Tags: Game Boy, NES, Nintendo, PSN, Retro Gaming, SEGA, Sega Genesis, sports video games, Super Nintendo, Tecmo Bowl, Tecmo Bowl Famicom, Tecmo Bowl iOS, Tecmo Bowl Throwback, Tecmo Bowl Virtual Console, Tecmo Bowl: Kickoff, Tecmo Classic Arcade, Tecmo Super Bowl, Tecmo Super Bowl II: Special Edition, Tecmo Super Bowl III: Final Edition, Tecmo Super Bowl PlayStation, Video Game Collecting, video games, Wii, Xbox, Xbox Live
Tecmo’s football franchise is a true flagship in the world of retro sports gaming. Fueled by 8-bit success on the NES with the still very popular Tecmo Bowl and Tecmo Super Bowl, Tecmo expanded to the 16-bit era before one last hurrah on the PlayStation in 1996. Spanning just seven years, the series that mastered two-button football gaming retired as sports gaming moved to 3D. As with many vintage video games, there have been attempted reboots of Tecmo Bowl to stoke the nostalgic fire of gamers. All told, if you are a fan of the series or looking to experience it for the first time, the Tecmo Bowl library is very manageable from a collecting standpoint. The big question as always is, what are these retro titles worth? The Collector’s Guide to Tecmo Bowl sets out to cover the entire Tecmo Bowl cannon, from the late 1980s through the re-releases of late.
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Tags: 16-bit, 8-bit, Racketboy, Retro Gaming, Retro Sports Gaming, Sports games, sports video games, Video Game Collecting, video game podcasts
The Racketboy podcast has produced 36 retro gaming episodes, interviewing the likes of James Rolfe, Nathan Barnatt, Retroware TV’s Lance Cortez, and the Smithsonian’s “The Art of Video Games” curator, Chris Melissinos. They’ve talked with folks from XSeed and traversed different conventions like Pax East and Too Many Games to interview game developers on upcoming titles. I was flattered to have been asked to join the show to discuss some of my favorite and least favorite retro sports games of the 8 and 16-bit eras in their latest production.
Tags: racket boy, Retro Gaming, Retro Sports Gaming, sports video games, Video Game Collecting, video games
When one conjures up images of older sports games, they most likely think of a stack of sun-bleached PlayStation 2 games; victims of being sorted through and left to bake under the hot sun at a flea market or swap meet. For years, the steady giants like Madden or FIFA have been mass produced across numerous gaming platforms, becoming nearly irrelevant just a year later when the next iteration is released. Outside of a few classics that are still played (but worth hardly anything) through fan competitions or online leagues, the shelf life for sports games is incredibly short and the basic tenants of supply and demand dictate that many are worth just a fraction of their original retail price.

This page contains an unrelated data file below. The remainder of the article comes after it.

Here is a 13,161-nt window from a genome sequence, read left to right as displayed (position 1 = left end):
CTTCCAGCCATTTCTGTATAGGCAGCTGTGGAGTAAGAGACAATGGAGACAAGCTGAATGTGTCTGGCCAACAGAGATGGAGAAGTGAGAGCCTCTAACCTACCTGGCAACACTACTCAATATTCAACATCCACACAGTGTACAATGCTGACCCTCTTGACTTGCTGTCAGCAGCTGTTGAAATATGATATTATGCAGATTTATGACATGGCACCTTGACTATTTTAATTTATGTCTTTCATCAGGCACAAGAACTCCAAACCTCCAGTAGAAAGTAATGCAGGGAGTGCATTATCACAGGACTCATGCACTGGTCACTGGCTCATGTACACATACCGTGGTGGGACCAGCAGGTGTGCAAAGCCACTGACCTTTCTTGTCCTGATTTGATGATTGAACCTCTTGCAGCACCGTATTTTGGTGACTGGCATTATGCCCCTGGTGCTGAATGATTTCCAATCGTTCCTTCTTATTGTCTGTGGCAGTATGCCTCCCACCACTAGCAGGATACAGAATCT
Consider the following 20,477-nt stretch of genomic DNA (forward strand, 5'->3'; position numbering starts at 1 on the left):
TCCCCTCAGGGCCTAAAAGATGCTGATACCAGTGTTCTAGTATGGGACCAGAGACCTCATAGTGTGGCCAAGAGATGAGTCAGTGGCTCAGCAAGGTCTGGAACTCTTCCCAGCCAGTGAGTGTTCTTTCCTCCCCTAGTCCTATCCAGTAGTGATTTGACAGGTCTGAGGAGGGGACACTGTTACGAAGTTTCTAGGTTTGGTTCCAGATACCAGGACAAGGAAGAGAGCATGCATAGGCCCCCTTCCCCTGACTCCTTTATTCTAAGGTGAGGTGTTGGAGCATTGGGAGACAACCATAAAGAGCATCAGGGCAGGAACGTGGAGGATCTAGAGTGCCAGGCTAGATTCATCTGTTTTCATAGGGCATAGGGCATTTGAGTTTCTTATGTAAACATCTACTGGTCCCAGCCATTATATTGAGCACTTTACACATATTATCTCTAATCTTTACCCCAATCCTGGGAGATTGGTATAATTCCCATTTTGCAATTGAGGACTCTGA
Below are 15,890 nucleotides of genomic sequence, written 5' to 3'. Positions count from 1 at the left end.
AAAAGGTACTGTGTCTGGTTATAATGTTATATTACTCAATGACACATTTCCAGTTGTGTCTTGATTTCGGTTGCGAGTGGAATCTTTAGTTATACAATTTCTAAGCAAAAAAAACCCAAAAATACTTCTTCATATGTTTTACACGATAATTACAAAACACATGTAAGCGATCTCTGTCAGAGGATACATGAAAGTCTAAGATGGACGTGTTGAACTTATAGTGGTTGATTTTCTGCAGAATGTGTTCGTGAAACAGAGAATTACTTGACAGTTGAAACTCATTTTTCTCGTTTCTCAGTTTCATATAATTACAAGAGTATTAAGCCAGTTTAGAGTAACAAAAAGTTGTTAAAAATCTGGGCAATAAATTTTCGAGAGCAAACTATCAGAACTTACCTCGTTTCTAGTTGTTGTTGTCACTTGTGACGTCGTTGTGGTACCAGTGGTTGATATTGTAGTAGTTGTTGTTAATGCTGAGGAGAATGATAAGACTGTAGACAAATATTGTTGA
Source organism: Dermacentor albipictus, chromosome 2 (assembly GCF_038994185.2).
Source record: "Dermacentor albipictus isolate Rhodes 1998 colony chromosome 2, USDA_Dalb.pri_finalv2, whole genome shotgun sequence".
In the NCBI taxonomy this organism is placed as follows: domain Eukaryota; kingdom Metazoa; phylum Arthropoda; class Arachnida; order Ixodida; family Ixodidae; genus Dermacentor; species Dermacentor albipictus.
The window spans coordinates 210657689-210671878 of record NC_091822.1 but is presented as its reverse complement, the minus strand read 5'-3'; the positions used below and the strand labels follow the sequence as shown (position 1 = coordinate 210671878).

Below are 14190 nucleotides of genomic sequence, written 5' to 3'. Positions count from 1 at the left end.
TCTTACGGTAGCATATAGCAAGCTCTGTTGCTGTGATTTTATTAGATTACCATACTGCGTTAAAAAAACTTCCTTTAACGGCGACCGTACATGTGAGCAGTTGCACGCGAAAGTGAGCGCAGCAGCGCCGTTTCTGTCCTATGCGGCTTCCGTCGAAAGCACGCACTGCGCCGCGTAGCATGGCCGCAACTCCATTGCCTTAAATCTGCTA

Tags: 8-bit, Aussie Rules Footy, Baseball Stars II, Bases Loaded 4, Dusty Diamond's All-Star Softball, Jimmy Connors Tennis, Mike Tyson's Punch-Out!!, NES, Nintendo, Pro Sport Hockey, Punch-out!!, rare video games, Retro Gaming, Sports games, sports video games, Stadium Events, Tecmo Cup Soccer Game, Tecmo Super Bowl, Video Game Collecting, video games, WWF King of the Ring
Video game collectors often overlook the sports game genre and it is easy to understand why. First, as talked about in the Retro Sports Gamer World gospel, the number of retro sports collectors and gamers is a small percentage of hobbyists. The ratio of memorable and replayable retro sports titles is considerably smaller than that of classic role-playing games or platformers. While the laws of supply and demand can deflate the prices of even the most popular retro sports game titles, the sports gaming marketplace is not void of games that are rare and valuable. The Nintendo Entertainment System is stocked with a large number of 8-bit sports games thanks to the success of the system and growth of the industry overall. As you’re sorting through stacks of games at the next convention or flea market, here are the ten most valuable NES games to keep an eye out for.
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Tags: Atari, Atari 2600, Microsoft, Nintendo, Retro Gaming, SEGA, Sony, Sports games, sports video games, Video Game Collecting, video games
When I was eight years old, I would carefully set up my grandparents’ Atari 2600 so that both joysticks were within my tiny grasp. There was no such thing as a CPU opponent in those days. You played games like Baseball and Football with a friend, cousin or sibling. Being the oldest grandchild in the family, my options were pretty limited. With this the case, I did what any other resourceful sports-obsessed youth would do – I played against myself. Sitting Indian style, I would pitch with one controller, quickly grab the other to swing, and then immediately switch back and field. This display of advanced hand-eye coordination impressed my Dad and Uncles so much that no one would ever accept my offer to play (or perhaps they were adults that couldn’t be trivialized by such things).